No laughing matter - A creepy clown spooks residents of an English town. (The Atlantic Cities)
Experiment in empathy - A wealthy family’s trial with poverty makes headlines in South Africa. (New York Times)
Check out more from World Wrap at Reuters dot com.
World Wrap: September 13, 2013
Putin pays for U.S. PR, Delhi rapists sentenced to death, and the Taliban claim deadly strike on U.S. consulate. Today is Friday, September 13, and this is the World Wrap, brought to you by @dwbronner and @clarerrrr.
Arms deal could bolster Syria peace talks
U.S. Secretary of State John Kerry (L) sits with U.N. Special Representative Lakhdar Brahimi (C) and Russian Foreign Minister Sergei Lavrov as they each make a statement to the press after a meeting discussing the ongoing problems in Syria at the United Nations offices in Geneva, September 13, 2013. REUTERS/Larry Downing
Back on track. Secretary of State John Kerry and Russian Foreign Minister Sergei Lavrov agreed to reconvene later this month in another effort to revive a long-stalled international peace conference on Syria’s civil war:
They would meet again in about two weeks, around Sept. 28 during the United Nations General Assembly in New York, and hoped progress in Geneva in the coming day on a chemical weapons disarmament deal would help set a date for a peace conference. “We are committed to trying to work together, beginning with this initiative on the chemical weapons, in hopes that those efforts could pay off and bring peace and stability to a war-torn part of the world,” Kerry told a joint news briefing. Washington and Moscow still had work to do to find common ground, Kerry said of a dispute that has raised echoes of the Cold War and to reach an agreement on scheduling peace talks. “Much … will depend on the capacity to have success here in the next hours, days, on the subject of the chemical weapons,” the secretary of state added.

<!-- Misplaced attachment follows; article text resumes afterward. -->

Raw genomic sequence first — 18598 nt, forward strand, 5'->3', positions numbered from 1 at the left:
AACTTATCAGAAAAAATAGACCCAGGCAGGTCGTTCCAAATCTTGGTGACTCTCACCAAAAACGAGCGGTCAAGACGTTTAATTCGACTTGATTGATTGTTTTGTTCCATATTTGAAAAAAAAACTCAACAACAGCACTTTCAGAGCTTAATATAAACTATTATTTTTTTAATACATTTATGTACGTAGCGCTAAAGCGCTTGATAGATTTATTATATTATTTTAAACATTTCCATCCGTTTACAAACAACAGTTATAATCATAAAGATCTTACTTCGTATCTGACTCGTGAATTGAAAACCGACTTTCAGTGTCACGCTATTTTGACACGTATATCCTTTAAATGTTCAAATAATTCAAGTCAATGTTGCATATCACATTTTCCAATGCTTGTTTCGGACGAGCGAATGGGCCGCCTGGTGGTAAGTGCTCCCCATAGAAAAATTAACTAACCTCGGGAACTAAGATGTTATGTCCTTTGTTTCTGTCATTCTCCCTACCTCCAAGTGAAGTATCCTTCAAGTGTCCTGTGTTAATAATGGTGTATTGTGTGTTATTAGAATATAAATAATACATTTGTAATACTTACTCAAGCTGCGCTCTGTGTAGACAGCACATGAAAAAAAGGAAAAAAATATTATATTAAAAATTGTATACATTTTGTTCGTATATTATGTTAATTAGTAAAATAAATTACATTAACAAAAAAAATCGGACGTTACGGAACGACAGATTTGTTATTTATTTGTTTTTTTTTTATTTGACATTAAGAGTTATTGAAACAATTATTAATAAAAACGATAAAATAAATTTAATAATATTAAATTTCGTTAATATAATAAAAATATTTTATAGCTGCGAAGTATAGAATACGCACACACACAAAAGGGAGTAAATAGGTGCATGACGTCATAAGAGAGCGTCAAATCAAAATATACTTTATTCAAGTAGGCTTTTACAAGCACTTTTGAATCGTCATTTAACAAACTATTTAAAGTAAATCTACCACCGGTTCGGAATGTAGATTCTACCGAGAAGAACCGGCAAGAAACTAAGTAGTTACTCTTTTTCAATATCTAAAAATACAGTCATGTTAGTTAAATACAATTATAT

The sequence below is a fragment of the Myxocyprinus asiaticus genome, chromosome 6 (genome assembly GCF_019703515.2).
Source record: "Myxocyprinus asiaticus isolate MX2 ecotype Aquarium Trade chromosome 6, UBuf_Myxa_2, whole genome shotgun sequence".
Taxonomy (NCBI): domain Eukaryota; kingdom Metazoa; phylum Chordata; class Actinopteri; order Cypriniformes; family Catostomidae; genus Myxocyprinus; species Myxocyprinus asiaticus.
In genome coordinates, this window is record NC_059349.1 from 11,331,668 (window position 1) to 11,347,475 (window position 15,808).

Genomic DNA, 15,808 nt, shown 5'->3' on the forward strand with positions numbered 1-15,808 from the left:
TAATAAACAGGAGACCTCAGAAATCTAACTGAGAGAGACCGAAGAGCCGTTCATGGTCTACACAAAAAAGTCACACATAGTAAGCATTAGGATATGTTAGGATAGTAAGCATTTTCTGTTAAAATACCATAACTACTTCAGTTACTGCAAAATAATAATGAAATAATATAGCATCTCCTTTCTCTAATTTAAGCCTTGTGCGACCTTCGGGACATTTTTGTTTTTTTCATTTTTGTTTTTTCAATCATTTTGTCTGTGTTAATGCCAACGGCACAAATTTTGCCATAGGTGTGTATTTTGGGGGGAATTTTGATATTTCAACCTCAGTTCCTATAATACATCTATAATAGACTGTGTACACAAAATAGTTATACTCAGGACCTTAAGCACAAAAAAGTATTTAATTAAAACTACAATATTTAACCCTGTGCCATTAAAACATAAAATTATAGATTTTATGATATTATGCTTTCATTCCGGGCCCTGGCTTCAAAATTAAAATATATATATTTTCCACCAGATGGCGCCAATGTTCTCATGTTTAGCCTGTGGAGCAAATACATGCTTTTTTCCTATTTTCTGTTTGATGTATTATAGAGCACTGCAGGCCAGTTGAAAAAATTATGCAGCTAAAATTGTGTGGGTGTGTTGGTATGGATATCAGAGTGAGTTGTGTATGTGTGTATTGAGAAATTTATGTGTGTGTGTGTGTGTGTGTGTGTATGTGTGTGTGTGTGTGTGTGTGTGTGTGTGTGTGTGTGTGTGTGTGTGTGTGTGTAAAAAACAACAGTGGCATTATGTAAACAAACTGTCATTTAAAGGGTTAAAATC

On Thursday, Syria said it had become a full member of the global anti-chemical weapons treaty, a step in Russia’s plan to place Syrian chemical weapon stores under international oversight. Iran,Russia, and China praised the move, but U.S. officials reacted with caution over concerns that Syria may be stalling for time. Meanwhile, Putin has been making his case against intervention directly to the American public with the help of an American public relations firm that shapes the Russian president’s image in U.S. media, including flattering interviews published in Outdoor Life magazine and his recent op-ed in the New York Times:
Ketchum, a division of the Omnicom Group Inc., has earned more than $25 million working for Russia, according to documents filed with the U.S. Department of Justice. It also has been paid more than $26 million since 2007 to promote Gazprom, Russia’s state-owned gas company.
Putin has said the United States should go through the United Nations in its response to the Aug. 21 chemical attack. An exclusive Reuters report found that the death toll estimate from the attack – a key detail in the United States’ case for a military strike – may have been inflated by including bombing victims.
A demonstrator shouts slogans outside a court in New Delhi, September 13, 2013. REUTERS/Adnan Abidi
Public pleased with rapists’ punishment. Four men found guilty of gang-raping and murdering a 23-year-old woman were sentenced to death on Friday, bringing to a close a months-long trial that highlighted the prevalence of sexual violence against women in India:
“The increasing trend of crimes against women can be arrested only once the society realize that there will be no tolerance (of) any form of deviance against women,” said [Judge Yogesh] Khanna. He ordered the men to “be hanged by neck till they are dead.” In a symbolic gesture, he broke the nib of the pen so that it could not be used to sign another death order, court officials said. Lawyers for all four men said they would appeal, which means their execution could still be years away. The case will go to the High Court and then Supreme Court. If they confirm the sentences, the final decision will lie with the president, who has the power to grant clemency.